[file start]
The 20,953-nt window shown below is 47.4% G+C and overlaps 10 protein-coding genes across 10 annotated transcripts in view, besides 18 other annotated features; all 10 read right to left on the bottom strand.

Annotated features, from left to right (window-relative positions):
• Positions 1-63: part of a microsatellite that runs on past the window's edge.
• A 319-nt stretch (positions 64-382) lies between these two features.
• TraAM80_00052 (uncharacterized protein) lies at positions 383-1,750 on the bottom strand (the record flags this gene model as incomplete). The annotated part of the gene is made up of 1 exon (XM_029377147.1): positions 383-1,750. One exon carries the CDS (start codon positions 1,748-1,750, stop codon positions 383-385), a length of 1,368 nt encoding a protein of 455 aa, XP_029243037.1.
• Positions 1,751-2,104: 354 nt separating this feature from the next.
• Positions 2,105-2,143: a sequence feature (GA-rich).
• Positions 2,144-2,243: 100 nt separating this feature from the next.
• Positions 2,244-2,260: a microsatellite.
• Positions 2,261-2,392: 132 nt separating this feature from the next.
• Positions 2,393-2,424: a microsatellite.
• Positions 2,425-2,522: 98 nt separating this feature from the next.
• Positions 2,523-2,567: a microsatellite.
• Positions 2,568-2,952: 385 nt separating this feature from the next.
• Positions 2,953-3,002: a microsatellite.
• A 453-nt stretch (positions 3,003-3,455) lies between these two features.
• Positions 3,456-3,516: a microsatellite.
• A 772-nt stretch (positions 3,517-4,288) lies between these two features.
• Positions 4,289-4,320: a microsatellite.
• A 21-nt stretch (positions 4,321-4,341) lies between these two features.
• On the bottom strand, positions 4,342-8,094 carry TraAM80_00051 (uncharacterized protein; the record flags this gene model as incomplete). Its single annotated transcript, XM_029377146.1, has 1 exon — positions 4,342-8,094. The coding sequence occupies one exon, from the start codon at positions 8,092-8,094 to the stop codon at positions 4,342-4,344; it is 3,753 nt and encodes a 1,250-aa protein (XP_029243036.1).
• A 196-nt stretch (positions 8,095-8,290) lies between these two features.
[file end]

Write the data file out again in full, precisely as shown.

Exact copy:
The 20,953-nt window shown below is 47.4% G+C and overlaps 10 protein-coding genes across 10 annotated transcripts in view, besides 18 other annotated features; all 10 read right to left on the bottom strand.

Annotated features, from left to right (window-relative positions):
• Positions 1-63: part of a microsatellite that runs on past the window's edge.
• A 319-nt stretch (positions 64-382) lies between these two features.
• TraAM80_00052 (uncharacterized protein) lies at positions 383-1,750 on the bottom strand (the record flags this gene model as incomplete). The annotated part of the gene is made up of 1 exon (XM_029377147.1): positions 383-1,750. One exon carries the CDS (start codon positions 1,748-1,750, stop codon positions 383-385), a length of 1,368 nt encoding a protein of 455 aa, XP_029243037.1.
• Positions 1,751-2,104: 354 nt separating this feature from the next.
• Positions 2,105-2,143: a sequence feature (GA-rich).
• Positions 2,144-2,243: 100 nt separating this feature from the next.
• Positions 2,244-2,260: a microsatellite.
• Positions 2,261-2,392: 132 nt separating this feature from the next.
• Positions 2,393-2,424: a microsatellite.
• Positions 2,425-2,522: 98 nt separating this feature from the next.
• Positions 2,523-2,567: a microsatellite.
• Positions 2,568-2,952: 385 nt separating this feature from the next.
• Positions 2,953-3,002: a microsatellite.
• A 453-nt stretch (positions 3,003-3,455) lies between these two features.
• Positions 3,456-3,516: a microsatellite.
• A 772-nt stretch (positions 3,517-4,288) lies between these two features.
• Positions 4,289-4,320: a microsatellite.
• A 21-nt stretch (positions 4,321-4,341) lies between these two features.
• On the bottom strand, positions 4,342-8,094 carry TraAM80_00051 (uncharacterized protein; the record flags this gene model as incomplete). Its single annotated transcript, XM_029377146.1, has 1 exon — positions 4,342-8,094. The coding sequence occupies one exon, from the start codon at positions 8,092-8,094 to the stop codon at positions 4,342-4,344; it is 3,753 nt and encodes a 1,250-aa protein (XP_029243036.1).
• A 196-nt stretch (positions 8,095-8,290) lies between these two features.